Wednesday, February 19, 2014

Emerging Markets Remain Relatively Submerged

Emerging markets as a whole just can't seem to get out of their own way. The MSCI Emerging Markets ETF (EEM) is down 6% YTD and has been underperforming the S&P 500 for years. What is the current outlook?

Ultimately I believe a view on emerging markets in isolation is not enough and instead should be framed emerging versus developed, or as more of an asset allocation decision. Should I be repositioning more funds out of developed (S&P 500) and into emerging markets (EEM), or vice versa?

I have found that over time the relative return of industrial metals versus a commodity index (CRB) does a very good job at leading the relative performance of the EEM vs. the S&P 500. The relationship makes sense since emerging markets tend to have a high sensitivity to global economic activity, and industrial metals tend to have a higher sensitivity to global economic activity than most other commodities.


The weekly chart above shows five signals (2 buys, 3 sells) since 1999, triggered by trend line breaks in the industrial metals vs. CRB relative return (lower inset). 

Note that a relative-return buy signal for EEM has yet to be triggered. Therefore, based on this one indicator, better to remain overweighted in developed (S&P 500) and underweighted in emerging.


  1. I don't think this chart is very accurate. The first trendline on the bottom doesn't even look like it could be identified in real-time and doesn't look like much of a trendline. Also, the first trade from 2000-2003 looks like it's a loser (at best, break-even). The second trade looks good. The third trade also has a questionable trendline (why not start at the peak? That's what you would probably do in real time.); and the third trade, depending on the entry point, could be a loser or close to break-even. The fourth trade is fine. Then, recently, the fifth trade is fine.

    In conclusion, for relative strength trades on a long-term timeframe, I would hope the success rate would be better then 3/5 (2/4 if you count completed trades). The trendlines look nice in hindsight, but it appears to me they would be very difficult to follow in real-time.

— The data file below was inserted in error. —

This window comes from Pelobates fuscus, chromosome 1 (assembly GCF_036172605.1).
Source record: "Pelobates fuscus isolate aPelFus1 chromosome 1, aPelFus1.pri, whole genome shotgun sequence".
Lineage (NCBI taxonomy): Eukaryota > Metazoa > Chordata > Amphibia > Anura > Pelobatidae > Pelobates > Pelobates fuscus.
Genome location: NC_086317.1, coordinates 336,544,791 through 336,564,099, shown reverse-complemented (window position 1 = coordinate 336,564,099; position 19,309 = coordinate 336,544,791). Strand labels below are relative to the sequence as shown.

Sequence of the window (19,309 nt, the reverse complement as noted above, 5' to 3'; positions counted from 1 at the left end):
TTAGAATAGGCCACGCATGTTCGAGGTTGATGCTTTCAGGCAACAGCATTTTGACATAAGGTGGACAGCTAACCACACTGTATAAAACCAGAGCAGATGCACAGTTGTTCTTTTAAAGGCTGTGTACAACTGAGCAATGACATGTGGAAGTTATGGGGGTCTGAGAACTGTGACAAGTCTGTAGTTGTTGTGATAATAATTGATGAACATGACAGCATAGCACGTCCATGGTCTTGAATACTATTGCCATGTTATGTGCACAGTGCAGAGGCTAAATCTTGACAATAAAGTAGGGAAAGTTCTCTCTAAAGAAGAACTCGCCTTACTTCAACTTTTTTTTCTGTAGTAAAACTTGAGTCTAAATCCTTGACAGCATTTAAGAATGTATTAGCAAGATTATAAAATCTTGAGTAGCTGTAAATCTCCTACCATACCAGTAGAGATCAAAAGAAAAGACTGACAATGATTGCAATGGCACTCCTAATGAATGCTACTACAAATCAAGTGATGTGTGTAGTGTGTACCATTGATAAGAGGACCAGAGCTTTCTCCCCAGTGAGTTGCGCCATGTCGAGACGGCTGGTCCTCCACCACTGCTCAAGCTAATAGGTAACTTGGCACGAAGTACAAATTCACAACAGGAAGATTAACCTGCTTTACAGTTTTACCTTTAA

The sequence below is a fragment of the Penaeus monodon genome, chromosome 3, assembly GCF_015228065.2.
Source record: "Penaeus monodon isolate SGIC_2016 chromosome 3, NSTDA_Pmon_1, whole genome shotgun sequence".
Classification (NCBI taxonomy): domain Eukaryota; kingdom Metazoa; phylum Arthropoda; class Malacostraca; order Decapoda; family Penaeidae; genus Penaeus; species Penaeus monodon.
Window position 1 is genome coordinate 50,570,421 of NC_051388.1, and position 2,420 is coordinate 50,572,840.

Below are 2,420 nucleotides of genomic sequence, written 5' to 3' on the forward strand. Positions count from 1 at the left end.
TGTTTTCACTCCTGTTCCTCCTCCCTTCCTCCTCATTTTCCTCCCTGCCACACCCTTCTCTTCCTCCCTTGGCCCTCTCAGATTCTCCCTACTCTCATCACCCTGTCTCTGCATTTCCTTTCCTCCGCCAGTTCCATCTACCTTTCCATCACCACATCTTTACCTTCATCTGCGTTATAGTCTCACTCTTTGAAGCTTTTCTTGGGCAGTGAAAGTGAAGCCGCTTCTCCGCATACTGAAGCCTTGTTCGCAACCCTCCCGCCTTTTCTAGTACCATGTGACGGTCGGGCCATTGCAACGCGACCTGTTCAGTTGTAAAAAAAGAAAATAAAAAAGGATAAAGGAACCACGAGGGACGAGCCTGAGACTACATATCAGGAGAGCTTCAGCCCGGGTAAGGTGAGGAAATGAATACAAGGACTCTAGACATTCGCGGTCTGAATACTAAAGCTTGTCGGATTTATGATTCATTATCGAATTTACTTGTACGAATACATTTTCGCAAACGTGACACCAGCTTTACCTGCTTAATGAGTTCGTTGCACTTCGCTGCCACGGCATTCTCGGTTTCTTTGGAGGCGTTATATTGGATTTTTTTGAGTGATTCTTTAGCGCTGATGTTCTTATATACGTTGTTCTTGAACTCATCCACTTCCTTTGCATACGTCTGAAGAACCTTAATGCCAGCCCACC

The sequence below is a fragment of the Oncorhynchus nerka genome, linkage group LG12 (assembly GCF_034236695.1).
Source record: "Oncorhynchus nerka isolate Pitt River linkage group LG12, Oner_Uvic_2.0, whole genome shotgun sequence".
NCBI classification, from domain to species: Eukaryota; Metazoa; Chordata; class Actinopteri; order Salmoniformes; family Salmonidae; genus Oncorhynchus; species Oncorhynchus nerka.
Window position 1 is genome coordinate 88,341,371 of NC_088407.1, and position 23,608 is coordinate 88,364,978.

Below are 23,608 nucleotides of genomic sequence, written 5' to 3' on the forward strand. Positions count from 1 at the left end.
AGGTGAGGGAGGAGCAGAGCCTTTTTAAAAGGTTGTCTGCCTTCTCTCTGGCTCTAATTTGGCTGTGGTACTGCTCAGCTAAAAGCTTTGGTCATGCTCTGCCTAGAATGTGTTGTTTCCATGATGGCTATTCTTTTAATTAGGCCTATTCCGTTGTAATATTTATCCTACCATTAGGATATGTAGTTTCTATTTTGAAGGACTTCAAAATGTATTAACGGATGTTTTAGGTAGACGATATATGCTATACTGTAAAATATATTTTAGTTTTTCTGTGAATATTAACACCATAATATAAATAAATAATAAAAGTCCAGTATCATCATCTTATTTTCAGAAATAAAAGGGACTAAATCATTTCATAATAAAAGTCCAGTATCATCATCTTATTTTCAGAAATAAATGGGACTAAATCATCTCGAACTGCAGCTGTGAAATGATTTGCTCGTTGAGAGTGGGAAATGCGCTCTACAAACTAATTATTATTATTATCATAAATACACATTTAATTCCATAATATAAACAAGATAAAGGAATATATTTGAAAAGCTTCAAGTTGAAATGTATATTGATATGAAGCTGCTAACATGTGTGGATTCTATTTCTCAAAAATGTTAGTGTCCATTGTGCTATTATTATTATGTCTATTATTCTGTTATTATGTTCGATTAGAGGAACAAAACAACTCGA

2. I either don't follow all of your comment or disagree. The "first trendline on the bottom" -- which? 1999-2000? As for the 2000-2003 signal, even if break-even or a slight loser, as I wrote, I don't use the signal to go long/short but rather to help guide allocation decisions. So in this case, from 2000-2003, it favored OW developed amounting to break-even which I would not count as a "loser" but rather a push, in Vegas betting terms. Your comment on the third trade, "why not start at the peak?" -- I don't follow? The third signal is triggered by the break in trend line from the 2007 peak. I see that signal clearly as a winner, not sure what you see, and it further minimizes massive downward volatility thus improving Sharpe or reward/risk. I see the tally more as 4-0-1, and I tend to doubt the current signal will be negated as a loss. Also, as I have written many times, and cited in blog entry ("based on this one indicator"), this is just one indicator and is meant to be used in addition to other indicators to arrive at a more informed decision. My hope is readers have their own set of trusted indicators and what I provide can be potentially supplemental to that set, or if readers do not have their own indicators, then frankly better to have this one indicator than none. But again, 1) we differ on what I see versus what you see in the chart, and 2) I never pretend that one indicator is the Holy Grail, and yet that doesn't mean it's not worth highlighting in a blog post.

  3. Ed - thanks for responding. I understand this is just one indicator of many. I would hope as well that investors have their own viewpoints and use different tools and indicators, otherwise everyone would think the same thing and there could be no competitive advantage. ... Yes, the 1999-2000 trendline does not look like much of a trendline, and certainly not one that would be identified in real-time. I understand the decision is not whether to go long/short, but rather which one is showing better relative strength. I suppose "loser" is a bit negative of a term, but it's synonymous in this case for "the indicator picked the one with worse relative strength". Why not start at the peak - this refers to the 2007-09 trendline - I don't understand why this trendline did not start at the peak in the first half of 2007 but rather starts in the last half of 2007. This is why I think it would be difficult to identify in real-time.